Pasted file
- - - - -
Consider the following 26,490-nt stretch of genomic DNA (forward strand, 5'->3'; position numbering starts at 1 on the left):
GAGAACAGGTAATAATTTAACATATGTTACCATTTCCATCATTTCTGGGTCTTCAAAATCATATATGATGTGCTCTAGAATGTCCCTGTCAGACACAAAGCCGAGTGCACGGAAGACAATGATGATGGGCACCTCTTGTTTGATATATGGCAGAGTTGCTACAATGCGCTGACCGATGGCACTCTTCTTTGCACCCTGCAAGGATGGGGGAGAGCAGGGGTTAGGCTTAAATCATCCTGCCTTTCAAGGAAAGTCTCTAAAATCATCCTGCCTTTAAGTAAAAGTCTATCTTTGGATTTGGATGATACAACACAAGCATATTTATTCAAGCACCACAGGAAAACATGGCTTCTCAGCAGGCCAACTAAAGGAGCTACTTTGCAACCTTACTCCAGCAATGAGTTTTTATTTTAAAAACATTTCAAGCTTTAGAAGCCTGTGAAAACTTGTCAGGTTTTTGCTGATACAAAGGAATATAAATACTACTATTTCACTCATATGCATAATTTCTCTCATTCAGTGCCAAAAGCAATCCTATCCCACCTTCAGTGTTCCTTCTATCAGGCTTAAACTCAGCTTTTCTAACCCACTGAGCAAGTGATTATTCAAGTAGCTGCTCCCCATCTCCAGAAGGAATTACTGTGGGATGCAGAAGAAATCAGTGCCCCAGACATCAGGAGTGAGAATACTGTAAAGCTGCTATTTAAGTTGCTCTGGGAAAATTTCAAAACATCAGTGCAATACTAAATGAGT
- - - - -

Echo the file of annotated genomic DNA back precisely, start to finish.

Consider the following 26,490-nt stretch of genomic DNA (forward strand, 5'->3'; position numbering starts at 1 on the left):
GAGAACAGGTAATAATTTAACATATGTTACCATTTCCATCATTTCTGGGTCTTCAAAATCATATATGATGTGCTCTAGAATGTCCCTGTCAGACACAAAGCCGAGTGCACGGAAGACAATGATGATGGGCACCTCTTGTTTGATATATGGCAGAGTTGCTACAATGCGCTGACCGATGGCACTCTTCTTTGCACCCTGCAAGGATGGGGGAGAGCAGGGGTTAGGCTTAAATCATCCTGCCTTTCAAGGAAAGTCTCTAAAATCATCCTGCCTTTAAGTAAAAGTCTATCTTTGGATTTGGATGATACAACACAAGCATATTTATTCAAGCACCACAGGAAAACATGGCTTCTCAGCAGGCCAACTAAAGGAGCTACTTTGCAACCTTACTCCAGCAATGAGTTTTTATTTTAAAAACATTTCAAGCTTTAGAAGCCTGTGAAAACTTGTCAGGTTTTTGCTGATACAAAGGAATATAAATACTACTATTTCACTCATATGCATAATTTCTCTCATTCAGTGCCAAAAGCAATCCTATCCCACCTTCAGTGTTCCTTCTATCAGGCTTAAACTCAGCTTTTCTAACCCACTGAGCAAGTGATTATTCAAGTAGCTGCTCCCCATCTCCAGAAGGAATTACTGTGGGATGCAGAAGAAATCAGTGCCCCAGACATCAGGAGTGAGAATACTGTAAAGCTGCTATTTAAGTTGCTCTGGGAAAATTTCAAAACATCAGTGCAATACTAAATGAGT